There is a lot of talk about the metaverse as an integrated network of 3D virtual worlds – and its impact on life and business. The industrial metaverse doesn’t generate as much attention, but it is still surrounded by misunderstanding among many manufacturers. Manufacturers that are giving it serious consideration are positioning themselves to lead in what is becoming a multibillion-dollar business opportunity – an opportunity that offers nonlinear revenues, savings and efficiency improvements and does not depend on selling virtual products to avatars. Successfully commercializing the metaverse will enable manufacturers to maintain their assets and products for much longer and lengthen their monetization timeline.
An article from the Pew Research Center defines the metaverse as “the realm of computer-generated, networked extended reality, or XR, an acronym that embraces all aspects of augmented reality, mixed reality and virtual reality (AR, MR and VR).”
ISG finds this definition somewhat limiting. We start from a different definition, one that expands the focus from business-to-consumer interactions to a broader business-to-business-to-consumer perspective.
How to Define the Industrial Metaverse
ISG defines the industrial metaverse as the realm of all resources that can be digitally accessed by a company and the entire ecosystem of suppliers, partners and customers in a secure, intelligent and connected environment.
Based on this definition, the industrial metaverse is the ultimate environment in which all digital engineering transformation and digital thread initiatives come to fruition, not only from the social and consumer perspectives but from a business and operating model perspective as well.
These digital threads can connect suppliers, partners, production and distribution facilities, dealers, distributors, company or third-party service agents, customers and other stakeholders. The connections and beneficial use cases don’t need to have anything to do with the “traditional” view of the metaverse, where people connect for gaming or to buy, sell or trade virtual products. These same opportunities exist for manufacturers as way to monetize their goods, but there are also better, industrial-specific use cases.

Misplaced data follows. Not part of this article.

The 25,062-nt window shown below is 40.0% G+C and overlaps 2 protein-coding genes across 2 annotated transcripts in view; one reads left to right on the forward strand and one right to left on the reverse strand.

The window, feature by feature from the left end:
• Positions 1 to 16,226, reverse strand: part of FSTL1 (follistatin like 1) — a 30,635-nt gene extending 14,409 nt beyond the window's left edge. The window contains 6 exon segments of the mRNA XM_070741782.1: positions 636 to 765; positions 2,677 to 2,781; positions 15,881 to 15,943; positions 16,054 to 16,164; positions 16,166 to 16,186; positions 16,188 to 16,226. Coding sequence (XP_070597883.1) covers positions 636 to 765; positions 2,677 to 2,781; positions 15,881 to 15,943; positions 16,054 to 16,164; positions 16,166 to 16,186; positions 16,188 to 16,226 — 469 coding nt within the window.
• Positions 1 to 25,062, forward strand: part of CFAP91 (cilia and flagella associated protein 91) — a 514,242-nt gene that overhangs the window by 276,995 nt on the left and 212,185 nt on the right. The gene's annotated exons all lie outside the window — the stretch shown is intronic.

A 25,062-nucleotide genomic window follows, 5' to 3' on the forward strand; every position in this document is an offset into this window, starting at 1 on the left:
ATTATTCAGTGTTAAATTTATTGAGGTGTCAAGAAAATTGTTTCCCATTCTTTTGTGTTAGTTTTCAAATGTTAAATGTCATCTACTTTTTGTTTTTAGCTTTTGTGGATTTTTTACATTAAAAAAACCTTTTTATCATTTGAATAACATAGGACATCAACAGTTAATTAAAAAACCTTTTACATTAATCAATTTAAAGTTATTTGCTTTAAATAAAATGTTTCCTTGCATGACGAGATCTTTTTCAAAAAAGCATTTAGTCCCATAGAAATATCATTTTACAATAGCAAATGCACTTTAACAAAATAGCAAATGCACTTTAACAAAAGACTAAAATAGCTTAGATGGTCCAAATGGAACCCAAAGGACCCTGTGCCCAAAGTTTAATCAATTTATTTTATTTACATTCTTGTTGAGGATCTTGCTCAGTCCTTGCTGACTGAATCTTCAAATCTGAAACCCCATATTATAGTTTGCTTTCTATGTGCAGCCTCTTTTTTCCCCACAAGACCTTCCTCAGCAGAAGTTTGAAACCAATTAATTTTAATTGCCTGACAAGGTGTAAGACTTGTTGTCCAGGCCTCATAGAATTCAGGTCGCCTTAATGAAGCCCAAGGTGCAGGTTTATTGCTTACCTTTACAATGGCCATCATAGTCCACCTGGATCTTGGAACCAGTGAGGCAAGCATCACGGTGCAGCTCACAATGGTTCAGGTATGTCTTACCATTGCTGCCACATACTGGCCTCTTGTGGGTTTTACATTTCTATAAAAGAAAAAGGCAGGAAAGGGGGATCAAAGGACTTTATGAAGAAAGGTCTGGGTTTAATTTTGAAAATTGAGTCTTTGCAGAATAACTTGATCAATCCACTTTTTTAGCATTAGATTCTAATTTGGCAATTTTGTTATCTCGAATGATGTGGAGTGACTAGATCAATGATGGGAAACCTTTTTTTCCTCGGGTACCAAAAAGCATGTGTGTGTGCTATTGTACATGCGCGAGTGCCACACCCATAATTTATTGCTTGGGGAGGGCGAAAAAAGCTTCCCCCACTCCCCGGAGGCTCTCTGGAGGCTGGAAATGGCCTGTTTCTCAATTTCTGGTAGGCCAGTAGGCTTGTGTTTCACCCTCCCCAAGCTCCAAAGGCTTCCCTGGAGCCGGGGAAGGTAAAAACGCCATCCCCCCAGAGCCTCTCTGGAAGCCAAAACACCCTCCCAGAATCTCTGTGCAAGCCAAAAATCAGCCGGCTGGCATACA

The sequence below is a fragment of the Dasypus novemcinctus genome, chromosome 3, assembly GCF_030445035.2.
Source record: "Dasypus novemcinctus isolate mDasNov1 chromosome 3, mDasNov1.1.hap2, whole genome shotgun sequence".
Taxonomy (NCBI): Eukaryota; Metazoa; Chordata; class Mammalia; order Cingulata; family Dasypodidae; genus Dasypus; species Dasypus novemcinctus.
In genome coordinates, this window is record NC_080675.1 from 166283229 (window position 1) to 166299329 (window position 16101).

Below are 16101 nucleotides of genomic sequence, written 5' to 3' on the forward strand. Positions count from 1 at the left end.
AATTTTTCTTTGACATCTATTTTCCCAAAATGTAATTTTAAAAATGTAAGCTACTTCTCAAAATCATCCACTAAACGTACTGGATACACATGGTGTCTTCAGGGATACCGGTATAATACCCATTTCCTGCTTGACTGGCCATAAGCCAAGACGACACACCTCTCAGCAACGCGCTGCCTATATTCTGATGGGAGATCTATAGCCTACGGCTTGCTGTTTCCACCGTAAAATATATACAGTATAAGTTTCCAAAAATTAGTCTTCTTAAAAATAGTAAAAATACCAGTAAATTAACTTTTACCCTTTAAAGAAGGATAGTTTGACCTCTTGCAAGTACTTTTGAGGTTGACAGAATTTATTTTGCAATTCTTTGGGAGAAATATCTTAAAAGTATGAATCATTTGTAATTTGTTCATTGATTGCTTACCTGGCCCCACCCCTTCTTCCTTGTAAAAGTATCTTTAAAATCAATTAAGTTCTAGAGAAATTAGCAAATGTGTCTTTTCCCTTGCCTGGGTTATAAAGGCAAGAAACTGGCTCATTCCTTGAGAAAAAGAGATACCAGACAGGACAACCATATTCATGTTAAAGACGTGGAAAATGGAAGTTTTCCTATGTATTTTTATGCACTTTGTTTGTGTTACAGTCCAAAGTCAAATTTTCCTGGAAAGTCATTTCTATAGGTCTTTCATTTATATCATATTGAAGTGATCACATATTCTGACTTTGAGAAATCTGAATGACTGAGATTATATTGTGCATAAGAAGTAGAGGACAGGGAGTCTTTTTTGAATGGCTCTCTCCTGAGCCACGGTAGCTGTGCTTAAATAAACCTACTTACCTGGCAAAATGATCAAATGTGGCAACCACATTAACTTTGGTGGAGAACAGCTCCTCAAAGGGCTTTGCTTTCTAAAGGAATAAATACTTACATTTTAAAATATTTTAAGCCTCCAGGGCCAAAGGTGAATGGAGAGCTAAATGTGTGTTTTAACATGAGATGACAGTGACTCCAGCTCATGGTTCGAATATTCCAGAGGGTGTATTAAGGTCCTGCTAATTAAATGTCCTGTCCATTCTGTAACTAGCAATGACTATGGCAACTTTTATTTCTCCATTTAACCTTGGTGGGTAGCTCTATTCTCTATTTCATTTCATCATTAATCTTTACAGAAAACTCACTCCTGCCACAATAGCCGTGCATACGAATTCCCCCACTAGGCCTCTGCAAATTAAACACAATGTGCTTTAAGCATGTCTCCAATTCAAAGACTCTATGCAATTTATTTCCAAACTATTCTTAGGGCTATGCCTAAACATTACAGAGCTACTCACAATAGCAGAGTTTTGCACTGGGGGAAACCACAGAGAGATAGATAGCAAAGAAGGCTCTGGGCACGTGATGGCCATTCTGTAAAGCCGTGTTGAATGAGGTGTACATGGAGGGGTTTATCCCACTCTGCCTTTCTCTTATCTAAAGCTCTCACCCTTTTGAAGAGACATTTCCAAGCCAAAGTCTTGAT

If you’re still unsure about what the industrial metaverse is, consider this: if your company has done anything with robotics, digital twins, simulations enhanced with AI and analytics, IoT, immersive engineering design, augmented or virtual reality (AR/VR) for training or blockchain, then you already have experience with one or more elements of the industrial metaverse.
Many of its building blocks are not new. What’s new is how they are being combined and applied in new use cases. What sets industrial metaverse apart from earlier and, in some instances, still-evolving technologies like IoT, AR/VR, digital twin and others is the emphasis on collaboration. One of the best examples is of designers, engineers, dealers and selected end customers coming together from remote locations to collaboratively design and test new products; they can view 3D models and simulations in the industrial metaverse and discuss them in real time.
Collaboration as a Goal of the Industrial Metaverse
Harnessing collaboration – whether it is within the company, with suppliers, distributors, other partners or customers – is a leading value lever for the industrial metaverse. This focus on collaboration is what makes Web3 and blockchain valuable components of the industrial metaverse. Blockchain offers a way to provide a unique, unalterable digital identity and record that can be securely accessed by stakeholders without relying on a central authority or clearinghouse.
The industrial metaverse provides a way to securely link the physical and digital worlds, often using event data and other input captured through IoT. By applying AI and other software to this data, many use cases are possible related to planning, real-time response, maintenance and OT optimization, agile product development, improved quality, customer engagement and more. Many of these use cases can be scaled and commercialized through as-a-service models, creating new revenue stream opportunities.
Many enterprises do not have the infrastructure or vision to take full advantage of the metaverse, but they are moving there. Energy companies are currently directing 18% of their digital investment budgets to metaverse, according to the Pew Research study that also found automotive, machinery and assembly companies are budgeting 17%. Those industries all exceed the level of investment from the media and entertainment industry (15%), which is seen as the leader in metaverse development and commercialization. Among all industries, 57% of companies that consider themselves “metaverse aware” are adopting the technology.
If manufacturers link their building blocks into digital threads across the extended value chain, the industrial metaverse will ultimately be the business environment from which all new products, services and customer experiences will be envisioned, designed and tested, and where the physical world will be governed. It’s time to start putting the strategy, infrastructure and governance building blocks into place at your company.
ISG is helping enterprises understand, appreciate and strategize how they can prepare for Web3 and the industrial metaverse. Contact us to talk about next steps.